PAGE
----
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Missing dowel pin hole on Clausing 4900 lathe.

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  • DR
    replied
    Originally posted by JoeLee View Post
    How much is removing the dowel pins going to allow the headstock to move in case of a crash ?? a few thou ??? That's not going to save anything.

    JL...............
    I don't recall the exact amount of movement, maybe 1/16"? Apparently lathe builders don't agree with you.

    Leave a comment:


  • JoeLee
    replied
    Originally posted by DR View Post
    Some precision tools, in my case a CNC lathe, use dowel pins to align the head stock to the bed. Once aligned and bolted down the dowel pins must be removed. This allows the headstock to move in case of a crash.

    Sometimes rebuilders don't remove the dowel pins. Then when there's a crash the pin holes can be elongated which means the factory headstock alignment is lost forever.

    It may be possible the Clausing lathe builders felt one pin was enough to establish a pivot point for alignment.


    That's possible but the diagram calls for 2 pins. But, things are subject to change without notice.

    JL................

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  • JoeLee
    replied
    Originally posted by DR View Post
    Some precision tools, in my case a CNC lathe, use dowel pins to align the head stock to the bed. Once aligned and bolted down the dowel pins must be removed. This allows the headstock to move in case of a crash.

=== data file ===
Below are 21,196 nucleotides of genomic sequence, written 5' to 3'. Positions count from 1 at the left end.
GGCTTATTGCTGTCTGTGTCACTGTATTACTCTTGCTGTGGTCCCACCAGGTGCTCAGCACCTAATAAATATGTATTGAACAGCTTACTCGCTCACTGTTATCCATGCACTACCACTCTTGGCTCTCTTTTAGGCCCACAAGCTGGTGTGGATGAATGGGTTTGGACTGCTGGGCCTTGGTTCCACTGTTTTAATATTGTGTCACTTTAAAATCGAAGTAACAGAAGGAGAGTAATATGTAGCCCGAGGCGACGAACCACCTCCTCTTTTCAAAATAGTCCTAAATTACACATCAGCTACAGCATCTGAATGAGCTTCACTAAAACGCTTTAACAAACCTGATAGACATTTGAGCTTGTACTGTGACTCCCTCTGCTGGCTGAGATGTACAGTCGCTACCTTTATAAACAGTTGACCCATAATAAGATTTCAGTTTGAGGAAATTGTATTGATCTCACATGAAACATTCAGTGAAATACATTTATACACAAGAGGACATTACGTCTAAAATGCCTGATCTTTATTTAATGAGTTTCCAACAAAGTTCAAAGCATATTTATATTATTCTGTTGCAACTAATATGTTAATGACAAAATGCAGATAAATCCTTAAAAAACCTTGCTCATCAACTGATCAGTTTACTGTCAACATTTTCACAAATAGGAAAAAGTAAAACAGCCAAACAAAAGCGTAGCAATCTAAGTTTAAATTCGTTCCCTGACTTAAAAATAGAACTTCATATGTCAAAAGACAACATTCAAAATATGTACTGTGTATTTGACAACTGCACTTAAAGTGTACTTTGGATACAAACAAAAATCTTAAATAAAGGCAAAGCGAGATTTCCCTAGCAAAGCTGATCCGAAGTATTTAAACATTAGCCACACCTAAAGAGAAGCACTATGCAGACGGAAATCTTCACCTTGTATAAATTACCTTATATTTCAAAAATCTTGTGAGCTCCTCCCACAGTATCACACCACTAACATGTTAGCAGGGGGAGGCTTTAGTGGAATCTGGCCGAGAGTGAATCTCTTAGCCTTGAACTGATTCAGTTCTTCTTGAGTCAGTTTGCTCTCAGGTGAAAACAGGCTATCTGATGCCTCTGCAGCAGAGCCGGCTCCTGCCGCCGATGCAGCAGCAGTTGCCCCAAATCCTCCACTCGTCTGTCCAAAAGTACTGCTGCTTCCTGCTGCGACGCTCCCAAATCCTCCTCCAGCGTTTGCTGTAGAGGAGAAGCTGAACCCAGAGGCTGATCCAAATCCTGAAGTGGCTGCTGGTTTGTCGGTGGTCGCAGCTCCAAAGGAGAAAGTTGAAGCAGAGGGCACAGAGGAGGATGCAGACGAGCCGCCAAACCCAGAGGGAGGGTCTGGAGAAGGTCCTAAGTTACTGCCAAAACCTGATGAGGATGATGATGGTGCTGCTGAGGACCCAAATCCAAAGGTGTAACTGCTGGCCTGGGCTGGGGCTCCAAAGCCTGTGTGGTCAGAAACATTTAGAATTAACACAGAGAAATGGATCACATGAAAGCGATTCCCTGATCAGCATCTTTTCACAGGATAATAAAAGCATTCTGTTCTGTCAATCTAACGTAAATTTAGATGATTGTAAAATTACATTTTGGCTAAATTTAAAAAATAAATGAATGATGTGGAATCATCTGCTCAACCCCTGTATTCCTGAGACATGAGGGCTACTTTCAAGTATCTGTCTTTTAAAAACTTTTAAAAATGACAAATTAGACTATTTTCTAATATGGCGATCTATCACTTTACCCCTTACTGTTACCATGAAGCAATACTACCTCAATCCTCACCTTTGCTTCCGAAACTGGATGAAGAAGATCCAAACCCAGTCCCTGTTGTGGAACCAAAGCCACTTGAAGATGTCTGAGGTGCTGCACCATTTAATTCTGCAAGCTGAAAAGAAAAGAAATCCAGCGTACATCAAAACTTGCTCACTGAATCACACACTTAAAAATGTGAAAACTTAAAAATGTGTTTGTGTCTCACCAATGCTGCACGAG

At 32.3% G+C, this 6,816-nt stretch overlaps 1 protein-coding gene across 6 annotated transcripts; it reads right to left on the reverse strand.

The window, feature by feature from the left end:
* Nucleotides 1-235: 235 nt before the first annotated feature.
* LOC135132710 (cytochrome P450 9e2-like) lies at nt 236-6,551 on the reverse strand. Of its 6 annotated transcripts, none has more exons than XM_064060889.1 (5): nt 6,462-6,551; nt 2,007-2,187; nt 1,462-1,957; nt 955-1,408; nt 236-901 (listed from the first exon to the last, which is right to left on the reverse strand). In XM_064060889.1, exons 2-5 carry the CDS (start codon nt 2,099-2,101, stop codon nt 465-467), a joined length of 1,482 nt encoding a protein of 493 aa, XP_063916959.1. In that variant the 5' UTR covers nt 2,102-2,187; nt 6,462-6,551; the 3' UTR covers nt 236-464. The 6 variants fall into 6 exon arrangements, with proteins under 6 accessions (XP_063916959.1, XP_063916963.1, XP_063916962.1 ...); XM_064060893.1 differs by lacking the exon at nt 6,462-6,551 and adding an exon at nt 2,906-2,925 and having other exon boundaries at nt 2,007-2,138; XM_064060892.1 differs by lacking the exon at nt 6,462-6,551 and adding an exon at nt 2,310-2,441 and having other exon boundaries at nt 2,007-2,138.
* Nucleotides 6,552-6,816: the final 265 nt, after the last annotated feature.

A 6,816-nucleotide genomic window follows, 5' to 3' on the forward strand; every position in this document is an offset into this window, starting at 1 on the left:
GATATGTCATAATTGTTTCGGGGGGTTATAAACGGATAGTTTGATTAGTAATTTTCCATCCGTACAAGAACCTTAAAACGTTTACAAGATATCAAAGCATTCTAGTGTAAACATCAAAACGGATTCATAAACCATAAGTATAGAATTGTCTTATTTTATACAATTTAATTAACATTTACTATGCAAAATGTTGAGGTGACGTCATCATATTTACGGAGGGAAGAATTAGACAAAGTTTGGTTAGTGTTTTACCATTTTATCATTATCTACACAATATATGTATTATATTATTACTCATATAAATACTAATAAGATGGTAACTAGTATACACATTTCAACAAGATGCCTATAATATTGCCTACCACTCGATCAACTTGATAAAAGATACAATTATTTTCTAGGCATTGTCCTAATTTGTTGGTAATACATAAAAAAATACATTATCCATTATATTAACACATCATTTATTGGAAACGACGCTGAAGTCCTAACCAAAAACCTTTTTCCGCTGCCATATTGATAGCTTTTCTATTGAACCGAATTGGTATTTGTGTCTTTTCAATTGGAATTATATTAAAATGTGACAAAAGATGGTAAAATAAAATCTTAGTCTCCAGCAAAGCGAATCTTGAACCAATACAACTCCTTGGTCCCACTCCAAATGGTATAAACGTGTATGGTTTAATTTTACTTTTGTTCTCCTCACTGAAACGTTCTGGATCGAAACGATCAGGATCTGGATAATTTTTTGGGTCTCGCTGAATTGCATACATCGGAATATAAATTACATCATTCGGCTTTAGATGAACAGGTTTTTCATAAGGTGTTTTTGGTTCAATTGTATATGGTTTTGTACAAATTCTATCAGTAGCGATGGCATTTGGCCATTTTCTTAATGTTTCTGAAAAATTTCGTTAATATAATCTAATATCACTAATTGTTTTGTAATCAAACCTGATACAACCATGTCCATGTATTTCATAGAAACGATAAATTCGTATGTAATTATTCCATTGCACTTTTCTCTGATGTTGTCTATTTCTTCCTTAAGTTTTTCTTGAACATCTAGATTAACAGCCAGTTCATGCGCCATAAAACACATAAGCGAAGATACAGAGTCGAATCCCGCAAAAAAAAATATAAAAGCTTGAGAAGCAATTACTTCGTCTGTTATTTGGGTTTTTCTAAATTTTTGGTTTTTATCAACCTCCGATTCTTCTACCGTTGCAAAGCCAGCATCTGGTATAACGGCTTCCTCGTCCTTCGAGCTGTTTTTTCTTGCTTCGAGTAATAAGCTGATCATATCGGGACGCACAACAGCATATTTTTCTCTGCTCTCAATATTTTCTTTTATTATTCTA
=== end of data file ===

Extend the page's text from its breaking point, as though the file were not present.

Sometimes rebuilders don't remove the dowel pins. Then when there's a crash the pin holes can be elongated which means the factory headstock alignment is lost forever.

    It may be possible the Clausing lathe builders felt one pin was enough to establish a pivot point for alignment.
    How much is removing the dowel pins going to allow the headstock to move in case of a crash ?? a few thou ??? That's not going to save anything.

    JL...............

    Leave a comment:


  • DR
    replied
    Some precision tools, in my case a CNC lathe, use dowel pins to align the head stock to the bed. Once aligned and bolted down the dowel pins must be removed. This allows the headstock to move in case of a crash.

    Sometimes rebuilders don't remove the dowel pins. Then when there's a crash the pin holes can be elongated which means the factory headstock alignment is lost forever.

    It may be possible the Clausing lathe builders felt one pin was enough to establish a pivot point for alignment.

    Leave a comment:


  • larry_g
    replied
    So this thing has worked for some 50 years and now you think it has a defect? I would not worry about it now.

    lg
    no neat sig line

    Leave a comment:


  • JoeLee
    replied
    One dowel pin will get you pretty close as far a up and down and dead on left to right. All you have to worry about is the left side either sitting low or being raised too high.
    Your bolts are going to limit that. Before you tighten the 2 SHCS down just make sure that you have proper gear tooth engagement between the QC gear box and the quadrant arm fits properly.

    Now that you have me thinking........ Looking at the breakdown of my 5900 series it only shows the one pin on the right. I don't remember if there were two when I restored my machine. But the diagram does say 2 required,

    JL......................

    Click image for larger version  Name:	aabc-22-3.jpg Views:	0 Size:	152.8 KB ID:	1947973

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  • Doozer
    replied
    If your potential plan is to bore the missing hole.